Martin Scorsese's latest gangster epic, The Irishman, reportedly cost $159 million, most of it on digital effects to make the actors appear decades younger. Cinema enthusiasts used DeepFake technology to do de-aging and demonstrated the results.

But the rise of deep fake videos and misinformation is fueling this era of fragmented truths and making it hard for an average person to differentiate fake from real. With no real regulation, it isn't clear whether our social media platforms are up to the task of protecting the public from campaigns of misinformation.

- Neon by Starlabs (samsung)

At the same time, large social media companies invest in the development of deepfake technology. For instance, TikTok’s parent company quietly built a deepfake maker. Snap’s recent acquisition of AI Factory also makes it clear that the company is investing in the technology. Samsung’s Star Labs announced NEON at CES (full disclosure, we helped design their launch materials), which promises a whole panoply of emotionally interactive services and companions in the future.

 Neon Core R3 Technology visual

Adobe has recently announced a service that will help to detect manipulated pictures and videos through the use of AI. But can it keep up?

It seems that we’ll soon be designing for a “post-truth era.” We anticipate needing to create product experiences that encourage critical thinking from our users.

An example of a manipulated photo, the defects spotted by the algorithm, and the original image. Credit: Adobe

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8. Digital detox

For the last decade, technology companies have worked hard to build dependency on users. With their focus on views, session duration, shares, average time on page, etc., product teams have become better at creating addictive experiences than at creating enriching ones.

It’s not a surprise that we are grappling with defining what constitutes a “healthy” relationship with technology.

In a nod to concerns over the mental health impacts of social media and the addictive nature of games, providers like Apple are encouraging features that let people track and limit how much time they are spending in each app.

In combination with algorithmic / AI-assisted prioritization, we hope to see a push toward enabling better user self-control. We have already seen a focused move toward interface designs that help users reduce the duration of their average session in our partner’s plans.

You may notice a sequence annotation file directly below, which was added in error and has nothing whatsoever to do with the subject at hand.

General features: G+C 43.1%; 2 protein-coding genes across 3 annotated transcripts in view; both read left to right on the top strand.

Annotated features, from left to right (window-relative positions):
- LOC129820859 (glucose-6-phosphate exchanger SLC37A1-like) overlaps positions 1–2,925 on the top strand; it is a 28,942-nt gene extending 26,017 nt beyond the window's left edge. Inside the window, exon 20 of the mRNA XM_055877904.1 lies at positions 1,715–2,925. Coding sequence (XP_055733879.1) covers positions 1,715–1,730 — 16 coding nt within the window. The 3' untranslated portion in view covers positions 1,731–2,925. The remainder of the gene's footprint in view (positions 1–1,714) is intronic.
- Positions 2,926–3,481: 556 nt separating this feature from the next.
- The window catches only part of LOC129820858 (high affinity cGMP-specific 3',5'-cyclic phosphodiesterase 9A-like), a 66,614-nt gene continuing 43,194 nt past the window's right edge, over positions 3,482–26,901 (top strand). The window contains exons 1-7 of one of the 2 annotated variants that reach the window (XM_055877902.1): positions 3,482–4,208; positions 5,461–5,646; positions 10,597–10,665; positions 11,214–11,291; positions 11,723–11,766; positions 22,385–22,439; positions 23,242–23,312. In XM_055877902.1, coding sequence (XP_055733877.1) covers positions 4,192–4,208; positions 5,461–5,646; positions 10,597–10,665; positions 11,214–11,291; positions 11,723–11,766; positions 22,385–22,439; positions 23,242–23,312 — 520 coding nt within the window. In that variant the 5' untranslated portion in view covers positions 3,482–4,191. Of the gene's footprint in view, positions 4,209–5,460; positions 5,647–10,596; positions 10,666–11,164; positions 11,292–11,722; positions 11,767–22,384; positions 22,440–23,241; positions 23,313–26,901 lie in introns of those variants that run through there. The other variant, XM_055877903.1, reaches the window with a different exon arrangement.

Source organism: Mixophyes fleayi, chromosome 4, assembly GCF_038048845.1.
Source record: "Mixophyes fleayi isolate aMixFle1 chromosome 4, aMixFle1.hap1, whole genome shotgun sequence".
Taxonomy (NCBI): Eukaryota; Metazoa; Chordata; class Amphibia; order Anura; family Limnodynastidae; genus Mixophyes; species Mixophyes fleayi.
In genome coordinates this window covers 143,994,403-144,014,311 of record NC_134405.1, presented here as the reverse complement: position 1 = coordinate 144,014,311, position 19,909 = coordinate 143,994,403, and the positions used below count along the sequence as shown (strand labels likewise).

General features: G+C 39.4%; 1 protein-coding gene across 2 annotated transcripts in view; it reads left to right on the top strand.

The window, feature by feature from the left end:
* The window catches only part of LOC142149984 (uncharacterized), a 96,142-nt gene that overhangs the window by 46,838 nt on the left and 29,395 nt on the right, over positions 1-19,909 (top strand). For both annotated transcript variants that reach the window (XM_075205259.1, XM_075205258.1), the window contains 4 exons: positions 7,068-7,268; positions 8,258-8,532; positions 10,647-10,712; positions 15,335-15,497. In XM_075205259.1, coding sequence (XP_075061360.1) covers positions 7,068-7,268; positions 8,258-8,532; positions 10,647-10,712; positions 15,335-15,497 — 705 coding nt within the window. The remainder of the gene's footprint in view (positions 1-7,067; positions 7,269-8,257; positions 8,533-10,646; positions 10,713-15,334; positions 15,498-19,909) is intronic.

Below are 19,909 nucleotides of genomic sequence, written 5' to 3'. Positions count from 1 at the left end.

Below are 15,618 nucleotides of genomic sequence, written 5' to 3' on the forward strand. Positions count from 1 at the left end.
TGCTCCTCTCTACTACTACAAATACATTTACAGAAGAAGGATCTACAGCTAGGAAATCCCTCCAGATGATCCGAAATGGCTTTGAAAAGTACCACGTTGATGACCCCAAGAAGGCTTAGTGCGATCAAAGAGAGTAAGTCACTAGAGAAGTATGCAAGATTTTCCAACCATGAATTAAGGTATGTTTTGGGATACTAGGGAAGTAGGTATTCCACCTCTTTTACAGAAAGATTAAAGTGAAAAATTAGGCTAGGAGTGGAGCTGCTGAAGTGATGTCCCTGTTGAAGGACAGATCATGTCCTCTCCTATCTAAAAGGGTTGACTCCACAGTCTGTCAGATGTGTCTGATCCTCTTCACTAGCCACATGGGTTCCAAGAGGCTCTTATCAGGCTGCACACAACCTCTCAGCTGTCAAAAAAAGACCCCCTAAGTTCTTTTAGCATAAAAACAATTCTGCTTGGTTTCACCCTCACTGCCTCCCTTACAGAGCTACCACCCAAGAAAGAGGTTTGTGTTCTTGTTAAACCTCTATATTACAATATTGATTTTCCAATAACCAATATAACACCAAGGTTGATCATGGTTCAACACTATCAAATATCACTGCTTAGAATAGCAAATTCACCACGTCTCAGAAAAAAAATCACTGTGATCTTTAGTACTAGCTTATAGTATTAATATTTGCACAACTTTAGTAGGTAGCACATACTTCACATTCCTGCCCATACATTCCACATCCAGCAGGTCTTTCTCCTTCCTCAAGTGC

9. Predictive analytics will make digital experience more humane

We expect to see renewed innovation in predictive analytics. While there are already lots of algorithms (Netflix, Amazon, Google, etc.) suggesting what we search, buy or watch, most of us are looking for something beyond what we have already experienced, or outside of the ordinary. We love to hear recommendations from family and friends because such recommendations feel genuinely personalized. We expect to see AI with predictive analytics focused on creating new recommendation methodologies - both in exploring the tails of the distribution and in powering connection to genuine personal conversations - allowing for the discovery of new content to feel seamless and nuanced.

Neural Network Magic visual by Gleb Kuznetsov

10. Battle against dark patterns

“Only three seats left!” “No, I don't want free X” It seems every digital experience these days tries to leverage FOMO. In the design world, those techniques are known as dark patterns - manipulating users through stress and trickery to take desired actions.

“You missed it!” message on a hotel booking service creates a sense of urgency.

These techniques are so endemic that governments have started to create laws against dark patterns. And while laws won’t win the battle against dark patterns, they will help make users aware of the concept and more wary of the companies who abuse them. It almost gives us hope for the future of less stressful digital experiences.